Radiation effect on cell

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Radiation effect on cell

  1. 1. Radiation effect on cell By Dr. Deepa Gautam 1 yr Resident, Radiotherapy 1
  2. 2. Radiation Absorption • Absorption of energy from radiation in biologic material may lead to: • Excitation: raising of an electron in an atom to higher level • Ionization: ejecting one or more electrons from an atom (the radiation is known as ionizing radiation). 2
  3. 3. Types of Ionizing Radiation • Directly Ionizing: when absorbed in material, they directly cause ionization leading to damage. Eg. Electrons, α-particles, β-particles • Indirectly ionizing: when absorbed in material, they give up their energy to produce fast moving charged particles which produce the damage. eg. Electromagnetic radiation 3
  4. 4. Electromagnetic radiation • Electric and magnetic fields are perpendicular to each other • Eg. X-rays and γ-rays , occupy the short wavelength end of electromagnetic spectrum 4
  5. 5. Action of Radiation • Direct: when absorbed, radiation directly interacts with targets in the cells and the atoms get ionized or excited. • Indirect: when absorbed, radiation interacts with other atoms or molecules in the cell particularly water to produce free radicals that produce the damage. • H20→ H20++e• H20++H20→ H30++OH. 5
  6. 6. 6
  7. 7. Modes of cell death after irradiation: • • • • • Mitotic Death Interphase Death Apoptotic Death Necrotic Death Autophagy 7
  8. 8. Mitotic Death • Cells lethally injured by clinically relevant doses of radiation execute one or more divisions before mitotic death • Mechanisms : – Failure of spindle formation in M phase – Loss of G2 check point – Improper chromosomal segregation due to damage and loss of genetic material 8
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  10. 10. Interphase Death • Occurs in radiosensitive cells • Occurs within 2-6 hrs of radiation • Cells dying in interphase cannot contribute to reproductive pool • Death occurs by rapid apoptosis 10
  11. 11. Apoptotic death 11
  12. 12. Necrotic Death 12
  13. 13. Autophagy • Cells internalize cellular organelles within the vacuoles and digest them • Also a type of programmed cell death 13
  14. 14. Radiation Injury In Normal Tissue • Acute Response • Subacute Response • Late Response 14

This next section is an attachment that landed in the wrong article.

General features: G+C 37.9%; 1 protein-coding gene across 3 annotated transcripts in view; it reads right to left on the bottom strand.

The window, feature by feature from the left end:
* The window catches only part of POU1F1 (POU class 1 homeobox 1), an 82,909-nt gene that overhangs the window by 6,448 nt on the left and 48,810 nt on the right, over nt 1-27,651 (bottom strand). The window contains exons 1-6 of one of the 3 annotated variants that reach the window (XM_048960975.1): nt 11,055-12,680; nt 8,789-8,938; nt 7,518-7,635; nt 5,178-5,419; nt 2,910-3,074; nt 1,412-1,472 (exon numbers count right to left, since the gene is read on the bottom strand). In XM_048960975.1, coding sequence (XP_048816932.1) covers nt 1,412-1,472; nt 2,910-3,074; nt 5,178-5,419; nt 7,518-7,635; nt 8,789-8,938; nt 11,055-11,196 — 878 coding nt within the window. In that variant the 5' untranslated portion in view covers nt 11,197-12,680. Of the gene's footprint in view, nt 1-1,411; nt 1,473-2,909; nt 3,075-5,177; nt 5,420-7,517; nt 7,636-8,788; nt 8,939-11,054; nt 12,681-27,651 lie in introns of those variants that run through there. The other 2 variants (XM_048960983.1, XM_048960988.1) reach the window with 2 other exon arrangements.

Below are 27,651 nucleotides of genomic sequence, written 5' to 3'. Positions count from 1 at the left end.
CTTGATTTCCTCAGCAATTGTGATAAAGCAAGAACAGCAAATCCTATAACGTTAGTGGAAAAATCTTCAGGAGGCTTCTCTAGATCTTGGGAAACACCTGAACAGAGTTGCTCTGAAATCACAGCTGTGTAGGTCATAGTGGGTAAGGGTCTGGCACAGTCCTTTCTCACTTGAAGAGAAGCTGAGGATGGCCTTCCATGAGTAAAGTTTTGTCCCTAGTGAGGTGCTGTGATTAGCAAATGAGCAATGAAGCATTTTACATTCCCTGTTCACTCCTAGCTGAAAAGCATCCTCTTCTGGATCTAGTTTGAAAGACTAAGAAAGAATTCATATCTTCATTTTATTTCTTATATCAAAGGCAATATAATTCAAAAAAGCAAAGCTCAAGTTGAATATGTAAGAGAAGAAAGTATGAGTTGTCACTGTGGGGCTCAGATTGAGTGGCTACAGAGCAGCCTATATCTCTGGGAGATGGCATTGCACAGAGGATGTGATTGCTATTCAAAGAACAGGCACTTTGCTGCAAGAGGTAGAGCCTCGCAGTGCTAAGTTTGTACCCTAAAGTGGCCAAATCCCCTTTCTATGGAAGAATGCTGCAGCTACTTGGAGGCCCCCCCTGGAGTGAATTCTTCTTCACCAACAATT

15. 15. Acute response • Occurs during standard 6-8 wks course • Depletes stem and progenitor cell pools • Severity of injury depends upon extent of cellular depletion and length of delay before new functional cells are released • Severity increases with dose and fractionation decreases severity allowing time for regeneration 15
  16. 16. Subacute Response • Occurs few to several months after irradiation • Symptoms are usually reversible but sometimes may be severe to cause death • Mostly occurs during remodelling phase • Eg. somnolence after brain irradiation, subacute pneumonitis after lung irradiation 16
  17. 17. Late Response • Occurs due to depletion of slowly proliferating cells that are lost at slow rate(eg. Renal tubular epithelium, oligodendrocytes, schwann cells,endothelium,fibroblasts) 17
  18. 18. • DNA is the principal target in the cell for biologic effects of radiation. 18
  19. 19. DNA 19
  20. 20. Effects of radiation on DNA • Single strand break (SSB) • Double strand break (DSB) 20
  21. 21. 21
  22. 22. SSB • Repaired readily using opposite strand as a template • Misrepair may result in mutation 22
  23. 23. DSB • Well separated breaks in two strands repair in similar ways as SSB • Breaks in two strands opposite one another or separated by only few base pairs may lead to DSB in which the piece of chromatin breaks into two pieces • Most important lesions in chromosomes produced by radiation • May result in cell killing, carcinogenesis or mutation 23
  24. 24. Radiation induced Chromosomal Aberrations: • DSBs occur • Sticky broken ends can join with other sticky end • Possibilities: – Rejoin in their original configuration – Fail to rejoin, give aberrations and deleted in next mitosis – Broken ends rejoin and form grossly distorted chromosome 24
  25. 25. • Aberrations viewed at metaphase of mitosis as: – Chromosomal aberration – Chromatid aberration 25